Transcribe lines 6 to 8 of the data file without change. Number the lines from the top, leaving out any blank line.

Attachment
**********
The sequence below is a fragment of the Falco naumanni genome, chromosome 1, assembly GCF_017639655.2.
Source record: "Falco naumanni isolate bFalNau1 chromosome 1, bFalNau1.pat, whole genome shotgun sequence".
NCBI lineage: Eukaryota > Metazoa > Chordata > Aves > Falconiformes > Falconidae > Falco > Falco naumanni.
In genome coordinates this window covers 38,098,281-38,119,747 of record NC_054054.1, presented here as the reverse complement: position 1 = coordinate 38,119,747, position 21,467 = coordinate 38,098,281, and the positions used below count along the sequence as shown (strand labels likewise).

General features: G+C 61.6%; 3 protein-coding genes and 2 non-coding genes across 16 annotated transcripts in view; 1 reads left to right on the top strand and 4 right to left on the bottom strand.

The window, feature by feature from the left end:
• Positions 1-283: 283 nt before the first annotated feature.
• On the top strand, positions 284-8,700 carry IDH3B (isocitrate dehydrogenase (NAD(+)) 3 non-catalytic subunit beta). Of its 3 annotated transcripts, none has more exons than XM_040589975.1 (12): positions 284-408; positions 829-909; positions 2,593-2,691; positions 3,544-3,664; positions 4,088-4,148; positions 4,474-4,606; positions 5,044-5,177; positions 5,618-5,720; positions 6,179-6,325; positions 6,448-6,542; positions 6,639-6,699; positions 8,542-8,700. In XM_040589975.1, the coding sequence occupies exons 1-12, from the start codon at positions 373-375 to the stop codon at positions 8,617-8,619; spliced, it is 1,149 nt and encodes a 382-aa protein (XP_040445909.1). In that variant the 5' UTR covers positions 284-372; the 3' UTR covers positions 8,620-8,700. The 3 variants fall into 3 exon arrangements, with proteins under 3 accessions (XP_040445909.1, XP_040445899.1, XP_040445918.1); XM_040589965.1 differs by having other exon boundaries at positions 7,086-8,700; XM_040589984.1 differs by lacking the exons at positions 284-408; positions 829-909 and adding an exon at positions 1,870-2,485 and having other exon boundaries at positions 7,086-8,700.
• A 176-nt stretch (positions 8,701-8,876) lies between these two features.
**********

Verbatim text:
The window, feature by feature from the left end:
• Positions 1-283: 283 nt before the first annotated feature.
• On the top strand, positions 284-8,700 carry IDH3B (isocitrate dehydrogenase (NAD(+)) 3 non-catalytic subunit beta). Of its 3 annotated transcripts, none has more exons than XM_040589975.1 (12): positions 284-408; positions 829-909; positions 2,593-2,691; positions 3,544-3,664; positions 4,088-4,148; positions 4,474-4,606; positions 5,044-5,177; positions 5,618-5,720; positions 6,179-6,325; positions 6,448-6,542; positions 6,639-6,699; positions 8,542-8,700. In XM_040589975.1, the coding sequence occupies exons 1-12, from the start codon at positions 373-375 to the stop codon at positions 8,617-8,619; spliced, it is 1,149 nt and encodes a 382-aa protein (XP_040445909.1). In that variant the 5' UTR covers positions 284-372; the 3' UTR covers positions 8,620-8,700. The 3 variants fall into 3 exon arrangements, with proteins under 3 accessions (XP_040445909.1, XP_040445899.1, XP_040445918.1); XM_040589965.1 differs by having other exon boundaries at positions 7,086-8,700; XM_040589984.1 differs by lacking the exons at positions 284-408; positions 829-909 and adding an exon at positions 1,870-2,485 and having other exon boundaries at positions 7,086-8,700.